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Wed, Jul 20, 2011

First Flight For First Production Poseidon

Navy Plans To Eventually Acquire 117 Of The Aircraft

The first P-8A Poseidon production aircraft completed its first flight on July 7, taking off from Renton Field and landing three hours later at Boeing Field in Seattle. The P-8A is the first of six low-rate initial production (LRIP) aircraft Boeing is building for the U.S. Navy as part of a $1.6 billion contract awarded in January.


Boeing Photo

The successful flight marked LRIP-1's completion of final assembly in the company's Renton factory and transition to mission system installation and checkout in Seattle. Boeing will deliver LRIP-1 to the Navy next year in preparation for initial operational capability, which is planned for 2013.
 
"This is the first P-8 that will go directly to the fleet in Jacksonville, FL, so the aircraft's first flight is an important milestone for the Boeing team and our Navy customer," said Chuck Dabundo, Boeing vice president and P-8 program manager. "We're on plan to get LRIP-1 to the Navy in 2012."
 
"As the Navy's replacement for the P-3 Orion, the P-8A Poseidon represents the next generation of maritime patrol and reconnaissance aircraft," said Capt. Michael Moran, program manager for Naval Air Systems Command's Maritime Patrol and Reconnaissance Aircraft program office. "The fleet is actively preparing to receive the LRIP-1 aircraft and begin the transition."

The Navy plans to purchase 117 of the Boeing Next-Generation 737-based P-8A anti-submarine warfare, anti-surface warfare, intelligence, surveillance and reconnaissance aircraft to replace its P-3 fleet. In order to efficiently design and build the P-8A aircraft, the Boeing-led team is using a first-in-industry, in-line production process that draws on the company's Next-Generation 737 production system. All aircraft modifications unique to the P-8A are made in sequence during fabrication and assembly.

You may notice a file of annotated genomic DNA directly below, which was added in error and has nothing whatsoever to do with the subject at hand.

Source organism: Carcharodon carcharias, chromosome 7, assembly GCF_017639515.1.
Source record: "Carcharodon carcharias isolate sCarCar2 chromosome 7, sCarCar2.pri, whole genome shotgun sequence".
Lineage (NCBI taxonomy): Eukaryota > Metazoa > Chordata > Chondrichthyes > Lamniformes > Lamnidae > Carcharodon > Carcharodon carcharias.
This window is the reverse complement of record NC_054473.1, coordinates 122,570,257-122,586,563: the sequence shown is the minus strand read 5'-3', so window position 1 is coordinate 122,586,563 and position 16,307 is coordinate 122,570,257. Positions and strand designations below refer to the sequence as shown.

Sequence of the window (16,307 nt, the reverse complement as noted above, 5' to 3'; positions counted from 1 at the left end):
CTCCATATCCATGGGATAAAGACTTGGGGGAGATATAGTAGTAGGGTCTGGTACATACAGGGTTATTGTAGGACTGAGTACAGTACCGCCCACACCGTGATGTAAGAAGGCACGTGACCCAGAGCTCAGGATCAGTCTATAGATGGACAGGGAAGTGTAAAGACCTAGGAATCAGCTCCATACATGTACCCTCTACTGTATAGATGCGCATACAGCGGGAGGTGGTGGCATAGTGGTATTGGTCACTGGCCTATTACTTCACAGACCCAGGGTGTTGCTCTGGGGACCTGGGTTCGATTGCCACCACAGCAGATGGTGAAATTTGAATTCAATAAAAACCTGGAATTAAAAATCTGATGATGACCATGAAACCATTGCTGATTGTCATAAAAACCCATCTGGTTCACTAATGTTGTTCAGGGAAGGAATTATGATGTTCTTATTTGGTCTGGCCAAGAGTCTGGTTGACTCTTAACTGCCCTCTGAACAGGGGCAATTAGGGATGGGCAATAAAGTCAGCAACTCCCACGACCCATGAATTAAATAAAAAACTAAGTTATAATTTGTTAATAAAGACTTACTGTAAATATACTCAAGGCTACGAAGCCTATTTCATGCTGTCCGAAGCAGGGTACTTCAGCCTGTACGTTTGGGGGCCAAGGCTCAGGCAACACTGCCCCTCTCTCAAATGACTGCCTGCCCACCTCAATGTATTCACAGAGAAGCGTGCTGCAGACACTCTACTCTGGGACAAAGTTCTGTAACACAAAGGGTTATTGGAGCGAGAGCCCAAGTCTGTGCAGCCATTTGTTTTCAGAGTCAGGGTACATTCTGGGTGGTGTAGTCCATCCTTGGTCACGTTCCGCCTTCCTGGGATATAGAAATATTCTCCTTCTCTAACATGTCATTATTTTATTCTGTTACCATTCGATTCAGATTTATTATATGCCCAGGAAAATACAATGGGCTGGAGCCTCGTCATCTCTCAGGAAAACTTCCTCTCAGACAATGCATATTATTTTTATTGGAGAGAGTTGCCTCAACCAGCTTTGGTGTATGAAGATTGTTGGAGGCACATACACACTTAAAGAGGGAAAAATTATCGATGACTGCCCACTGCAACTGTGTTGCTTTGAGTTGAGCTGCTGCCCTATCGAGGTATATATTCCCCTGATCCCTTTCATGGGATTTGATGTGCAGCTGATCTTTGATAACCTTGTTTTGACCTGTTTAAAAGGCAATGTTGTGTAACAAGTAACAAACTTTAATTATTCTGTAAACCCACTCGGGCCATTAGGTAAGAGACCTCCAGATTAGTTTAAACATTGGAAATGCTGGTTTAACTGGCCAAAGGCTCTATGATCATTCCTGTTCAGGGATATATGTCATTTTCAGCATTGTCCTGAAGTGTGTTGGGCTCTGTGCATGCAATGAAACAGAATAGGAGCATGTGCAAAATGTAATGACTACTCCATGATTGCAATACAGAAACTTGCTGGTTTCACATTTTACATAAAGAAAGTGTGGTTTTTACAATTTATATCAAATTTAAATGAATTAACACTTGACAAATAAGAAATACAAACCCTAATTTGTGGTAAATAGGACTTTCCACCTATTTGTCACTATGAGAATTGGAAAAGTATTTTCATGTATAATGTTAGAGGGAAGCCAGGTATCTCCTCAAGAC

This is the first P-8A to include a new CFM56-7BE engine configuration that is now standard on all delivered Next-Generation 737s. The configuration is an improved design that includes high- and low-pressure turbine modifications. Coupled with drag reduction improvements that Boeing started phasing into 737 production earlier this year, it will result in lower fuel consumption and maintenance cost savings.
 
Separate from the production contract, Boeing was awarded a System Development and Demonstration contract in 2004 to build and test six flight-test and two ground-test P-8A aircraft. The first four flight-test planes are completing testing at Naval Air Station Patuxent River, Md. The program's static test plane, S1, completed its test program earlier this year.

FMI: www.boeing.com, www.navy.mil

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